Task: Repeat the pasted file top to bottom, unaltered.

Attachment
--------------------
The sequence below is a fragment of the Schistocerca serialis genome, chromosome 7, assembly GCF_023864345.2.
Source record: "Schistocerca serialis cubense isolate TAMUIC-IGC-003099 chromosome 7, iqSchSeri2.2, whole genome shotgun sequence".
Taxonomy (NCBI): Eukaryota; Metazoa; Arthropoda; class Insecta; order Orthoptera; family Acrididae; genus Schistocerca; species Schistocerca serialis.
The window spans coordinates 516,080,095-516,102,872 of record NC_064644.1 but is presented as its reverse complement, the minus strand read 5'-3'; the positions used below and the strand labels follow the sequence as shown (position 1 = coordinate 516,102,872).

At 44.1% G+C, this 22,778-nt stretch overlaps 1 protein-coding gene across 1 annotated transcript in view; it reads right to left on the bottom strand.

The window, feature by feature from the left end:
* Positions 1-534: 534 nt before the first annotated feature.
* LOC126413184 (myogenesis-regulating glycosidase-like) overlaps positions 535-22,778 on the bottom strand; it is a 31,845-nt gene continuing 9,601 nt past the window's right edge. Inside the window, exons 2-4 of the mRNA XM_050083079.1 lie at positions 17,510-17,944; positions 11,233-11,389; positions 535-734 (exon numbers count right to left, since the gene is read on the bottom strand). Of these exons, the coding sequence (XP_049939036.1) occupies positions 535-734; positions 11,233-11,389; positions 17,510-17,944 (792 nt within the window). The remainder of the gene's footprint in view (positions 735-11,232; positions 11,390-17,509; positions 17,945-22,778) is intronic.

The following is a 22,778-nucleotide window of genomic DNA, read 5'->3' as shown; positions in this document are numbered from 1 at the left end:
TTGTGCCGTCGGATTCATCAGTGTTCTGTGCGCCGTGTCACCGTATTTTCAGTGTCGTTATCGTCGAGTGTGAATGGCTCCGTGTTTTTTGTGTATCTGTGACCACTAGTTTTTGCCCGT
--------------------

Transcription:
The sequence below is a fragment of the Schistocerca serialis genome, chromosome 7, assembly GCF_023864345.2.
Source record: "Schistocerca serialis cubense isolate TAMUIC-IGC-003099 chromosome 7, iqSchSeri2.2, whole genome shotgun sequence".
Taxonomy (NCBI): Eukaryota; Metazoa; Arthropoda; class Insecta; order Orthoptera; family Acrididae; genus Schistocerca; species Schistocerca serialis.
The window spans coordinates 516,080,095-516,102,872 of record NC_064644.1 but is presented as its reverse complement, the minus strand read 5'-3'; the positions used below and the strand labels follow the sequence as shown (position 1 = coordinate 516,102,872).

At 44.1% G+C, this 22,778-nt stretch overlaps 1 protein-coding gene across 1 annotated transcript in view; it reads right to left on the bottom strand.

The window, feature by feature from the left end:
* Positions 1-534: 534 nt before the first annotated feature.
* LOC126413184 (myogenesis-regulating glycosidase-like) overlaps positions 535-22,778 on the bottom strand; it is a 31,845-nt gene continuing 9,601 nt past the window's right edge. Inside the window, exons 2-4 of the mRNA XM_050083079.1 lie at positions 17,510-17,944; positions 11,233-11,389; positions 535-734 (exon numbers count right to left, since the gene is read on the bottom strand). Of these exons, the coding sequence (XP_049939036.1) occupies positions 535-734; positions 11,233-11,389; positions 17,510-17,944 (792 nt within the window). The remainder of the gene's footprint in view (positions 735-11,232; positions 11,390-17,509; positions 17,945-22,778) is intronic.

The following is a 22,778-nucleotide window of genomic DNA, read 5'->3' as shown; positions in this document are numbered from 1 at the left end:
TTGTGCCGTCGGATTCATCAGTGTTCTGTGCGCCGTGTCACCGTATTTTCAGTGTCGTTATCGTCGAGTGTGAATGGCTCCGTGTTTTTTGTGTATCTGTGACCACTAGTTTTTGCCCGT